And it’s time to call a spade a spade. Dr. Scholl’s manufactures non-prescription, pre-packaged arch supports that aren’t the least bit tailored to the shape and needs of your specific foot. Unless a device is prescribed and crafted by a doctor just for you, it is a standard shoe insert, not a custom-fitted orthotic device. While shoe inserts can provide some comfort, cushioning, and support for the arches, they cannot correct biomechanical foot problems or cure long-standing (get it?) foot issues.

Every individual’s feet are unique to them and them only; even the left and right feet are different from each other. This is why having a doctor prescribe and mold custom orthotics is the only way to correct chronic problems. Custom-orthotic castings are performed in an office of a specialist and are done by using either plaster or digital capture to match the contours of your feet and accommodate the way you move.

Podiatrists use custom-molded orthotics to treat plantar fasciitis, tendinitis, diabetic foot ulcers, and foot, ankle, and heel pain, as they can decrease pain and improve function. Because they are designed specifically for your feet, custom orthotics are pricey—but they are worth it. They’re made of high-quality material, so, when cared for properly, orthotics can last for 5-7 years.

When something sounds too good to be true and claims an off-the-shelf insert can relieve your plantar fasciitis, hammertoes, diabetic foot ulcers and other foot pains, it is wiser to see a medically-trained professional and get fitted for custom-molded orthotics instead.

Diabetes and Ulcers: What You Don’t Know Could Hurt You

Do you or a loved one suffer from diabetes? If so, it’s important that you follow the following tips to prevent an ulcer (i.e., an open wound or sore) from developing.

  1. Inspect feet every day.
  2. Bathe feet gently in lukewarm water.
  3. Moisturize feet but not toes.
  4. Cut nails carefully. (See a podiatrist if you cannot perform correctly.)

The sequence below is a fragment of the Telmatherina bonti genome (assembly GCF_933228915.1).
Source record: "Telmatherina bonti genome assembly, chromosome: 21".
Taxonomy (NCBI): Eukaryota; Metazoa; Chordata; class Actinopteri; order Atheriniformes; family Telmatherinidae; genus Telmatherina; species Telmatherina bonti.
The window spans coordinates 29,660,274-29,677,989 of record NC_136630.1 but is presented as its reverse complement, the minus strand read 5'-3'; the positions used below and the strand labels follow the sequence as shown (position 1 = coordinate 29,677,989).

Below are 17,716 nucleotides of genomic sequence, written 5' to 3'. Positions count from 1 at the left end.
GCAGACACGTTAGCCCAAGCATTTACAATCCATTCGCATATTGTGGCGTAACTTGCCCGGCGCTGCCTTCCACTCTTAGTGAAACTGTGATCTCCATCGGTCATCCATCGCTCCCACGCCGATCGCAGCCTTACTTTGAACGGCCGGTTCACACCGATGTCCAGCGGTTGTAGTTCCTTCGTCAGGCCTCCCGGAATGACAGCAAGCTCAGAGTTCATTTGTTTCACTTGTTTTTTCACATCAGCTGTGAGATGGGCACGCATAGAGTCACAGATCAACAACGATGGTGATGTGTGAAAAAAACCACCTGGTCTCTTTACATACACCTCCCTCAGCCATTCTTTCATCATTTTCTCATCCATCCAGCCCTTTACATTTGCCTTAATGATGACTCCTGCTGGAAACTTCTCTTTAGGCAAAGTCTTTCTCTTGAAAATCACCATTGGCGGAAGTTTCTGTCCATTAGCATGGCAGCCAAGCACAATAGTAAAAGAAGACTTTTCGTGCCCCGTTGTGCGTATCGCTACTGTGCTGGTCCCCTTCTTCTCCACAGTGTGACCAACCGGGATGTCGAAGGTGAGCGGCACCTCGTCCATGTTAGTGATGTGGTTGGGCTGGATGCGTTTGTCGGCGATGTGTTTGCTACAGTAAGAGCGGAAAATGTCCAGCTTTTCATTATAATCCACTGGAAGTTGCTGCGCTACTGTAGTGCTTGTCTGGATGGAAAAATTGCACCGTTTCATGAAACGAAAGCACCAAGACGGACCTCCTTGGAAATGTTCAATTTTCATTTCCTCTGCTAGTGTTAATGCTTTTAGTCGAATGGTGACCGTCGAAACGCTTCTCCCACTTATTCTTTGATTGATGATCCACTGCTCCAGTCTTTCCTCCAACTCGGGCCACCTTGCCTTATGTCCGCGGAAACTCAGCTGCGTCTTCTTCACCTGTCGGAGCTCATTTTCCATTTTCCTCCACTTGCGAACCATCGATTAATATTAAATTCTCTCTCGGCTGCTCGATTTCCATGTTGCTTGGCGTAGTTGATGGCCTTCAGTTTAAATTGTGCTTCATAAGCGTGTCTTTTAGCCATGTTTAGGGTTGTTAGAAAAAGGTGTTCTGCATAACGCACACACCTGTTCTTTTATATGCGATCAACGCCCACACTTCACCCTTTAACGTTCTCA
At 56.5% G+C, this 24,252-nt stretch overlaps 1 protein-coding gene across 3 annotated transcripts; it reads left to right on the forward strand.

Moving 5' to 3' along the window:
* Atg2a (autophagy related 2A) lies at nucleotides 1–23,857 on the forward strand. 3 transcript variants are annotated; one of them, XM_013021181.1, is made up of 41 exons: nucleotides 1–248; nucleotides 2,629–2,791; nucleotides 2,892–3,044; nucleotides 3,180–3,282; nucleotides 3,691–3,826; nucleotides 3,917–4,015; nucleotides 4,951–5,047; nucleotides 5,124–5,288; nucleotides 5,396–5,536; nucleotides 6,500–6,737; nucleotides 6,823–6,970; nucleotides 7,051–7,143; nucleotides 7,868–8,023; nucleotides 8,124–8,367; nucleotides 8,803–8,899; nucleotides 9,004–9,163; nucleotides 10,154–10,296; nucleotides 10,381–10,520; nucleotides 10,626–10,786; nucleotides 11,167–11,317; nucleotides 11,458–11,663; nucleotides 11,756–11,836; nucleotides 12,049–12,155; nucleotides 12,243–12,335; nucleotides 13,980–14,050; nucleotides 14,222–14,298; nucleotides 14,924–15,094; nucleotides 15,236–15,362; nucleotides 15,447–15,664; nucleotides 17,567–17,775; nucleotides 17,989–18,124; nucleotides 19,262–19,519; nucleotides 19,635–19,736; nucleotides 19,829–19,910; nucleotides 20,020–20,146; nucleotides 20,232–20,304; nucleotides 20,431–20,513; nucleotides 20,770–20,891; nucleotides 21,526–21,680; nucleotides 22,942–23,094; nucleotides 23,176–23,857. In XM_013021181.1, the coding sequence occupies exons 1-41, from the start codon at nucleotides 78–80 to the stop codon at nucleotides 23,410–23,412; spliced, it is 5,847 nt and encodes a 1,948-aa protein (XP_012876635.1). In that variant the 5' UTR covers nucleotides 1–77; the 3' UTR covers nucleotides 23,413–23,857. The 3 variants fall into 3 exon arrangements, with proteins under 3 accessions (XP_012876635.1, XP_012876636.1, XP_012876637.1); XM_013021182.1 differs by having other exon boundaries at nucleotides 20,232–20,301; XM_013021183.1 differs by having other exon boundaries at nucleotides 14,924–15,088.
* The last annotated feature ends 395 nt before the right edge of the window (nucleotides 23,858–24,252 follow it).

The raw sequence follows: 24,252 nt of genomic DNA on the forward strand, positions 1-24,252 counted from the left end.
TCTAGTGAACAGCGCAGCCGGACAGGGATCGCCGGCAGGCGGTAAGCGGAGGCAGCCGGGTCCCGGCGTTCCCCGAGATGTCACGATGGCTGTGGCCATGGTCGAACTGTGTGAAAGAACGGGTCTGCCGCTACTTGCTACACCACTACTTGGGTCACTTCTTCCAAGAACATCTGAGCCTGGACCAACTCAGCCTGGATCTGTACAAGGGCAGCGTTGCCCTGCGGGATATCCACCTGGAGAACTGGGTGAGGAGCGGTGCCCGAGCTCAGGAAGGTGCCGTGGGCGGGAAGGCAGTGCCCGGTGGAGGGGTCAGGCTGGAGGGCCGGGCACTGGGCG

5. Never treat calluses or corns yourself. (That is why there are specialists!)
  6. Always wear clean, dry socks. (Consider socks made specially for diabetics.)
  7. Wear socks to bed if feet get cold, never use a heating pad.
  8. Shake out shoes and feel inside for foreign object before putting shoes on.
  9. Keep feet warm and dry.
  10. Never walk barefoot.
  11. Take care of the diabetes. (Keep blood sugar levels under control.)
  12. Do not smoke.
  13. Get periodic foot exams from a podiatrist.

Diabetes is the leading cause of nontraumatic lower-extremity amputations in the United States, and approximately 14-24% of patients with diabetes who develop a foot ulcer will require an amputation. In fact, foot ulcers precede 85% of diabetes-related amputations.

Keep in mind, diabetes may cause nerve damage that takes away the feeling in feet. It may also decrease blood circulation, making it more difficult to heal a wound or resist infection. Because of these problems, a foreign object in a shoe may go unnoticed and a blister or a sore may develop, possibly leading to an infection or ulcer—however, with diligent care and action, diabetics can reduce the chances of getting an ulcer and avoid a possible amputation.

Remember to execute the above steps regularly for adequate preventative care and visit a podiatrist to monitor your condition; doing so can significantly reduce the chances of lower-extremity amputation and limb loss.